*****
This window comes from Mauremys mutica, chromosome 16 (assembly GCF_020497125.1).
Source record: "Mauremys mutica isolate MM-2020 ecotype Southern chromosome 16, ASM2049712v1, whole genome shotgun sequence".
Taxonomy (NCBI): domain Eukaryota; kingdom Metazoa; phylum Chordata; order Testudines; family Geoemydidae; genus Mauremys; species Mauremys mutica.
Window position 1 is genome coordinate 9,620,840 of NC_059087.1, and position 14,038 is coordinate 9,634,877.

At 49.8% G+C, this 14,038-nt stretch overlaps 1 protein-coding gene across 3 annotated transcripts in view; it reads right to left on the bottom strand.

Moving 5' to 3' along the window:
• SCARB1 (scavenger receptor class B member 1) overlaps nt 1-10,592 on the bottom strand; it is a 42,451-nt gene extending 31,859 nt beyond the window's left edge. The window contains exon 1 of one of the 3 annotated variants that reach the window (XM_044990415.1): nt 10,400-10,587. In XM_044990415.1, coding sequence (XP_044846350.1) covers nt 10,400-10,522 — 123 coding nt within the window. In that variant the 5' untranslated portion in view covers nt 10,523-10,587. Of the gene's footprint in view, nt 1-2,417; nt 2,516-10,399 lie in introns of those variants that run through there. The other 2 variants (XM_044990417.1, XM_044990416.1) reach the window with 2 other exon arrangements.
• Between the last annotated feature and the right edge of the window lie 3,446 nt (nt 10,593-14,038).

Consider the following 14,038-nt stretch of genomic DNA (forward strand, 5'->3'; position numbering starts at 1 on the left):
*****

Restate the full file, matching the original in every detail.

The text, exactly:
This window comes from Mauremys mutica, chromosome 16 (assembly GCF_020497125.1).
Source record: "Mauremys mutica isolate MM-2020 ecotype Southern chromosome 16, ASM2049712v1, whole genome shotgun sequence".
Taxonomy (NCBI): domain Eukaryota; kingdom Metazoa; phylum Chordata; order Testudines; family Geoemydidae; genus Mauremys; species Mauremys mutica.
Window position 1 is genome coordinate 9,620,840 of NC_059087.1, and position 14,038 is coordinate 9,634,877.

At 49.8% G+C, this 14,038-nt stretch overlaps 1 protein-coding gene across 3 annotated transcripts in view; it reads right to left on the bottom strand.

Moving 5' to 3' along the window:
• SCARB1 (scavenger receptor class B member 1) overlaps nt 1-10,592 on the bottom strand; it is a 42,451-nt gene extending 31,859 nt beyond the window's left edge. The window contains exon 1 of one of the 3 annotated variants that reach the window (XM_044990415.1): nt 10,400-10,587. In XM_044990415.1, coding sequence (XP_044846350.1) covers nt 10,400-10,522 — 123 coding nt within the window. In that variant the 5' untranslated portion in view covers nt 10,523-10,587. Of the gene's footprint in view, nt 1-2,417; nt 2,516-10,399 lie in introns of those variants that run through there. The other 2 variants (XM_044990417.1, XM_044990416.1) reach the window with 2 other exon arrangements.
• Between the last annotated feature and the right edge of the window lie 3,446 nt (nt 10,593-14,038).

Consider the following 14,038-nt stretch of genomic DNA (forward strand, 5'->3'; position numbering starts at 1 on the left):